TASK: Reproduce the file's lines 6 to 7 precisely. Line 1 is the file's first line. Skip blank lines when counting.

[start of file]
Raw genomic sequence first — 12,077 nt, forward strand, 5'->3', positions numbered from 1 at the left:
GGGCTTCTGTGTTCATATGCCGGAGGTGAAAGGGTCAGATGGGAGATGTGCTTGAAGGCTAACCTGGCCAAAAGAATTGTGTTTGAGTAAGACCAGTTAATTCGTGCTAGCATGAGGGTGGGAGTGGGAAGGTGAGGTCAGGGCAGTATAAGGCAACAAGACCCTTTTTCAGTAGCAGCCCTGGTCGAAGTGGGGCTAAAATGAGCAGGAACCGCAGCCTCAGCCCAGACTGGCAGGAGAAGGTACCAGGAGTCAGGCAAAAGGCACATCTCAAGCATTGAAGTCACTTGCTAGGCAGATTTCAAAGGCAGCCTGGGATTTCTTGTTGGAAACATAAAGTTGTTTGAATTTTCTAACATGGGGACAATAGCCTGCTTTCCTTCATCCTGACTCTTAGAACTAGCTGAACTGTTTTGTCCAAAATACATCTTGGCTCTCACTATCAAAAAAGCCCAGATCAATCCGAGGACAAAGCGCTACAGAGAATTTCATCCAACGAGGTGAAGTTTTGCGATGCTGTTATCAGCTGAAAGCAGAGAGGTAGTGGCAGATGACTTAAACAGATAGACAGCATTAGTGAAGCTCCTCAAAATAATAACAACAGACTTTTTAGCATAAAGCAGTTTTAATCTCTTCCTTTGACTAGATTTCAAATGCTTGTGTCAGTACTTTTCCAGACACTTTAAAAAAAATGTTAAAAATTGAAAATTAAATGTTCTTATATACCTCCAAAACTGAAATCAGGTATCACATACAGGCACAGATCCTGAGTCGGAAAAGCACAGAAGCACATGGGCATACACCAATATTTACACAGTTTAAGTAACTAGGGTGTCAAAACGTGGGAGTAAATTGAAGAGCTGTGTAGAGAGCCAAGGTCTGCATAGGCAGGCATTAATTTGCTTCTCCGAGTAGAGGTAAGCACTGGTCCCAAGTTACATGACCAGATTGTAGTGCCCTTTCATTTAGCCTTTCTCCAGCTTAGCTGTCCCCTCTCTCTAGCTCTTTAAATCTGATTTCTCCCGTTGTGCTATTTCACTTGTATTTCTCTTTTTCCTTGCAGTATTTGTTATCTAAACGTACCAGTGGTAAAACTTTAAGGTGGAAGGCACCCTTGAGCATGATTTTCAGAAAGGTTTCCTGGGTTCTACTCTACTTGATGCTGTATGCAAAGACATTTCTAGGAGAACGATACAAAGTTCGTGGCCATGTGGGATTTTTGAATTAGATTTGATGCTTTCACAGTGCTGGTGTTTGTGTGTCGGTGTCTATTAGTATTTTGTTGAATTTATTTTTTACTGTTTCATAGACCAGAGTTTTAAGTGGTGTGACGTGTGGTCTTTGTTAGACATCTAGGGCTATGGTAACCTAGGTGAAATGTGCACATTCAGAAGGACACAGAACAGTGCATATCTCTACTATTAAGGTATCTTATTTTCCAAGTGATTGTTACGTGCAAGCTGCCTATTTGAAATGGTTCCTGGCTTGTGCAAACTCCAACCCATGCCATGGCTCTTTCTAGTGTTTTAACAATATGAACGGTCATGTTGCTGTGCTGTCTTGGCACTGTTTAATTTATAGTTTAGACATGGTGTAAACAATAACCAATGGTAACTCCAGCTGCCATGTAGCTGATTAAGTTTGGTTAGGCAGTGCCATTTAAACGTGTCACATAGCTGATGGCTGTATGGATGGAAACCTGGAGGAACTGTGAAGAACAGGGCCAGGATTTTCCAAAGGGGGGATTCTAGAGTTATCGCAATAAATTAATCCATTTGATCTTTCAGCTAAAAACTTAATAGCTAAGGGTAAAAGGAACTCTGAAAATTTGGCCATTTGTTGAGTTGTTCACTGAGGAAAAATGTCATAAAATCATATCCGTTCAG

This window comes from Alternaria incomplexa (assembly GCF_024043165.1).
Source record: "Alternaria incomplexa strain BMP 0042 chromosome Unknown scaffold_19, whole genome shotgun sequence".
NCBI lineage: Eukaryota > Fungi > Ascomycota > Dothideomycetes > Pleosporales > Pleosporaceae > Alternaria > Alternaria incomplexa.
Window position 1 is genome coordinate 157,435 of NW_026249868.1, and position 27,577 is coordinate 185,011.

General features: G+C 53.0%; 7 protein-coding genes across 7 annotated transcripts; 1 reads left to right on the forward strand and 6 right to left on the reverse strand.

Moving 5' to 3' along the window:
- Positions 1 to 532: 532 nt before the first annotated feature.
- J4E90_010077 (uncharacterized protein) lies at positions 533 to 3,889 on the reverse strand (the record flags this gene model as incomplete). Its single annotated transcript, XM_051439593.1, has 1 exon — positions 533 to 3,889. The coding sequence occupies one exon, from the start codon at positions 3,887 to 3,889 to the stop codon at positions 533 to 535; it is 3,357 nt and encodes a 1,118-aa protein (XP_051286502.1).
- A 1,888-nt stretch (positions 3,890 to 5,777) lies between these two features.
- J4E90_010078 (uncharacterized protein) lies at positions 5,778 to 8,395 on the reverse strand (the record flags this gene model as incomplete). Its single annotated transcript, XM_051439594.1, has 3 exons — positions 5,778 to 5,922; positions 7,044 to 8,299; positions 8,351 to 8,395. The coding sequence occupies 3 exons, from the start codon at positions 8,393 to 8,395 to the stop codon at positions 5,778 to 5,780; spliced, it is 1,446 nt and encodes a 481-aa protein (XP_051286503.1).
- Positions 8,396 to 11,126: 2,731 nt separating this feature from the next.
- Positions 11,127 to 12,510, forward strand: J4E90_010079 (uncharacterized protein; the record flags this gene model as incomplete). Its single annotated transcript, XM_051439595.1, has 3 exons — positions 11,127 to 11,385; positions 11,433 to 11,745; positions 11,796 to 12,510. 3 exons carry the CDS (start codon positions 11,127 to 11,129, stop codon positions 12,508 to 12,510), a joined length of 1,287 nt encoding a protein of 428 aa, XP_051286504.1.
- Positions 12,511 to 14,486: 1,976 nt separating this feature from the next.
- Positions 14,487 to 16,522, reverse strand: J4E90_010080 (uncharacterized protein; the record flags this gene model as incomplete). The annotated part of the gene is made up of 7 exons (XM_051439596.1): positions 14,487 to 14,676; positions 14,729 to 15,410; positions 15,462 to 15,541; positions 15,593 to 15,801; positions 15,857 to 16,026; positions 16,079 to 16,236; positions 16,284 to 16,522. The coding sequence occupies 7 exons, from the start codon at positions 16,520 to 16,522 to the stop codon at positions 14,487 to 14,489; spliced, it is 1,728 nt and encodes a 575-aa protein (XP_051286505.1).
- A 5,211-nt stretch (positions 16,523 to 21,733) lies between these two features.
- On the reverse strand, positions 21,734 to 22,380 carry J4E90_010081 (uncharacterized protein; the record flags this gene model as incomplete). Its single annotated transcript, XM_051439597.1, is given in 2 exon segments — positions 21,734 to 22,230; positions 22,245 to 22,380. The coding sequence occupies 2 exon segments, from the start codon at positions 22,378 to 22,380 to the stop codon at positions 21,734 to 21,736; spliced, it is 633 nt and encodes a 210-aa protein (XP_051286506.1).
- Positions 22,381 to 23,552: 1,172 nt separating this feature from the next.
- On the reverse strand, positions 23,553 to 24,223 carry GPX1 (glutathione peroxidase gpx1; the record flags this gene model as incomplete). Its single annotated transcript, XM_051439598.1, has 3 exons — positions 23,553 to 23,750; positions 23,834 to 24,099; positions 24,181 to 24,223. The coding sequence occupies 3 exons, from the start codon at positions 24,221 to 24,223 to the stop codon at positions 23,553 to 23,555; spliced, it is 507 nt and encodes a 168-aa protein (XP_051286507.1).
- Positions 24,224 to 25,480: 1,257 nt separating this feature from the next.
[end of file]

Window position 1 is genome coordinate 157,435 of NW_026249868.1, and position 27,577 is coordinate 185,011.

General features: G+C 53.0%; 7 protein-coding genes across 7 annotated transcripts; 1 reads left to right on the forward strand and 6 right to left on the reverse strand.